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Your Prion Eyes

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Lynn Savage, Features Editor, [email protected]

When you gaze into someone’s eyes, you can tell much about their character. It just so happens that you also might be able to tell whether they have a neurological disease.

Jacob W. Petrich and his colleagues at Iowa State University in Ames have shown that basic noninvasive fluorescence spectroscopy can show whether animals have been infected with a form of transmissible spongiform encephalopathy (TSE). Experienced by cows as bovine spongiform encephalopathy (BSE, aka “mad cow disease”) and by sheep and goats as scrapie, TSE is a neurodegenerative disease that slowly destroys the brain via the growth and aggregation of protein-laden structures called prions.

Hyperspectral fluorescence images can reveal whether an animal has a form of transmissible spongiform encephalopathy. Shown are the retinas of sheep that are scrapie-free (A) and those that have scrapie (B). Courtesy of the American Chemical Society.

An incurable malady related to Creutzfeldt-Jakob disease, BSE can be transmitted from cattle to people, especially if infected cow brains and spines are allowed to mix into the human food supply.

Using spectrofluorometry and hyperspectral fluorescence imaging microscopy, Petrich’s team examined the eyeballs of several dozen sheep, looking for evidence of scrapie in both infected and noninfected beasts. After observing the spectra emitted from the various parts of each eyeball, the researchers found that both the retina and the sclera (the protective tissue that covers most of the eye) showed large differences in fluorescence intensity and other spectral features between healthy and nonhealthy tissue.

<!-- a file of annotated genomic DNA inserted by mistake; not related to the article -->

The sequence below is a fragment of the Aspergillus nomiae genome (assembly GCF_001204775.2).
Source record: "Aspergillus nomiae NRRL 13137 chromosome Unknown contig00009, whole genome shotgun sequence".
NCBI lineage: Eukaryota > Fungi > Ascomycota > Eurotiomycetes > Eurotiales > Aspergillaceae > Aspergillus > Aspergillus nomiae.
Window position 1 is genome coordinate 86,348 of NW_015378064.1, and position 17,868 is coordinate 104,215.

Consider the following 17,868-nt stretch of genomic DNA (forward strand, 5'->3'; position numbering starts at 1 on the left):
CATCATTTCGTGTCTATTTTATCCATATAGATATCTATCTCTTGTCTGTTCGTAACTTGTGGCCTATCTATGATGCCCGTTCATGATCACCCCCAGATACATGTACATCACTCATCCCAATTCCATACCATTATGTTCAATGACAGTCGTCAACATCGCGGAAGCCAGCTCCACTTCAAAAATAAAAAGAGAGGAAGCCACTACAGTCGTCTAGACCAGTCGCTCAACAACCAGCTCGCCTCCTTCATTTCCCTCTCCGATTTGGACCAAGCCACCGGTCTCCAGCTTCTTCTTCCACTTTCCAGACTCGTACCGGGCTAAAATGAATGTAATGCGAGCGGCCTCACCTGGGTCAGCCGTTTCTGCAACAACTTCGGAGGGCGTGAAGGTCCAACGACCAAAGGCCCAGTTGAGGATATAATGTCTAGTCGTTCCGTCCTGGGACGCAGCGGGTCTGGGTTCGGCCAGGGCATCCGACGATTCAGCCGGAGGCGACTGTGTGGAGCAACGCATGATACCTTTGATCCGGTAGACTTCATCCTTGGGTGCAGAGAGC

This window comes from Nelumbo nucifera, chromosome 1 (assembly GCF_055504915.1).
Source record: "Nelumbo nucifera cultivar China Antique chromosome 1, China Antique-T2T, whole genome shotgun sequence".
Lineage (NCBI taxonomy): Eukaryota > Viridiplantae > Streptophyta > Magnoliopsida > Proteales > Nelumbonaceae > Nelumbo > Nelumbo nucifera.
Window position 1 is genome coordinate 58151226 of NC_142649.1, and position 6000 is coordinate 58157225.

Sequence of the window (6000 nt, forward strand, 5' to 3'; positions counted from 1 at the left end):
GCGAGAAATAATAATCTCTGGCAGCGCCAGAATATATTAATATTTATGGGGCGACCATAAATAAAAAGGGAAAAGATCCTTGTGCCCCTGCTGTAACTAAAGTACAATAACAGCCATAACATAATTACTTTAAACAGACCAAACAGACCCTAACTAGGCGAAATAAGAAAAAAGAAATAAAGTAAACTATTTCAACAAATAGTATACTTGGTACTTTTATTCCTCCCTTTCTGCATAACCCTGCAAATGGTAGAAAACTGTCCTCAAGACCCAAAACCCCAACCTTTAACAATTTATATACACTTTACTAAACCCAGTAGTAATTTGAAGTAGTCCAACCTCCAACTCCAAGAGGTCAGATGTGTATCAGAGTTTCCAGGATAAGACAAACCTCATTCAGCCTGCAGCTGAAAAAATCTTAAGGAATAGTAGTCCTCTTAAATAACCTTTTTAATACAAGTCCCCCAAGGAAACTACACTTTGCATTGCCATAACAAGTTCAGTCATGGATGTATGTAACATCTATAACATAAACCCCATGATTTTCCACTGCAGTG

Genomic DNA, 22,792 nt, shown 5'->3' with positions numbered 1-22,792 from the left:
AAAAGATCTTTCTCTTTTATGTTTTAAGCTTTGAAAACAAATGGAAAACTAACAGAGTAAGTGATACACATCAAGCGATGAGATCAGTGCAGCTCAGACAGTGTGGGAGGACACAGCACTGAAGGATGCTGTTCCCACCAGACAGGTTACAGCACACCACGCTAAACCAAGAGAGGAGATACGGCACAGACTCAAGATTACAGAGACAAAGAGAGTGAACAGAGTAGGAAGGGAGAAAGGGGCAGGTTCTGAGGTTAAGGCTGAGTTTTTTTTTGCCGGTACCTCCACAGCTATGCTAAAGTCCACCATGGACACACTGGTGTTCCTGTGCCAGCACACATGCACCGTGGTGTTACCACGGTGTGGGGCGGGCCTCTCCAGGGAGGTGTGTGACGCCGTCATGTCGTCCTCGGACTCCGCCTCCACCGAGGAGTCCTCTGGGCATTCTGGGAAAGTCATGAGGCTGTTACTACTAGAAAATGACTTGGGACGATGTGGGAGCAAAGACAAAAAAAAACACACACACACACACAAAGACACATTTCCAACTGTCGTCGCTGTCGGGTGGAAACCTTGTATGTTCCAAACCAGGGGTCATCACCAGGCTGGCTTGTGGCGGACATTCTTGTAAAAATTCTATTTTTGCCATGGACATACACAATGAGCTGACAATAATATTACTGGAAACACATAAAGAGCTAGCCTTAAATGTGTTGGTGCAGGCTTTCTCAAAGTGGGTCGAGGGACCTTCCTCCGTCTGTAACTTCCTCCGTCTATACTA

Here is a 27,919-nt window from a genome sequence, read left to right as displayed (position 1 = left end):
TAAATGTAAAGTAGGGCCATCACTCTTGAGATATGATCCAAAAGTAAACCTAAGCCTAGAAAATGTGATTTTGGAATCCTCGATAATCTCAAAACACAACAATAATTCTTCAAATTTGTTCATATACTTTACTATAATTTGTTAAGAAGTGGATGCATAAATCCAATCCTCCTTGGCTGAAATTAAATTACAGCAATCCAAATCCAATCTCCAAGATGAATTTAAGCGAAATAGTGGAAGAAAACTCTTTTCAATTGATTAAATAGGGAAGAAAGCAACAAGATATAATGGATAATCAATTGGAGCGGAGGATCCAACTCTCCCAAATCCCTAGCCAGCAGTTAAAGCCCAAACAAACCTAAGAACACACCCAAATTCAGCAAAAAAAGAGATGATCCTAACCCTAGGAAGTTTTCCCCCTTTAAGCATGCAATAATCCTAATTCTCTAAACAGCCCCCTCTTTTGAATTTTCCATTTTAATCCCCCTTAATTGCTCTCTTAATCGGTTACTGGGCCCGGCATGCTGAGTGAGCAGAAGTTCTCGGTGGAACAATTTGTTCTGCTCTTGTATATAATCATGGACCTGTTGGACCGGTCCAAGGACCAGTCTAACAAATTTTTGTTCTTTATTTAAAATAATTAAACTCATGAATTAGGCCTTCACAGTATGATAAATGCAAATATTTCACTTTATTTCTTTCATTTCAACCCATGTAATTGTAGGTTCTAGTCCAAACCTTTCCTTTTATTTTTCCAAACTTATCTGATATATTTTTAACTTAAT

The group’s members do not yet know the precise cause of these differences, but they suspect that the prions cause an increase in a lipid-rich material called lipofuscin, which allows the eyes to become a window to neurological well-being.

Oct 2010
The emission of light or other electromagnetic radiation of longer wavelengths by a substance as a result of the absorption of some other radiation of shorter wavelengths, provided the emission continues only as long as the stimulus producing it is maintained. In other words, fluorescence is the luminescence that persists for less than about 10-8 s after excitation.
hyperspectral imaging
Methods for identifying and mapping materials through spectroscopic remote sensing. Also called imaging spectroscopy; ultraspectral imaging.
1. The photosensitive membrane on the inside of the human eye. 2. A scanning mechanism in optical character generation.
Biophotonicsbovine spongiform encephalopathybrainBSEcow brainsCreutzfeldt-Jakob diseaseeyeballfluorescencefluorescence intensityfood supplyhyperspectral fluorescence imaging microscopyhyperspectral imagingimagingIowa State UniversityJacob W. PetrichlipofuscinLynn Savagemad cow diseaseMicroscopyneurological diseasenoninvasive fluorescence spectroscopynuerodegenerative diseasePost Scriptsprionsprotein-laden structuresretinascleraspectrofluorometryspectroscopytissuetransmissible spongiform encephalopathytransmissionTSE

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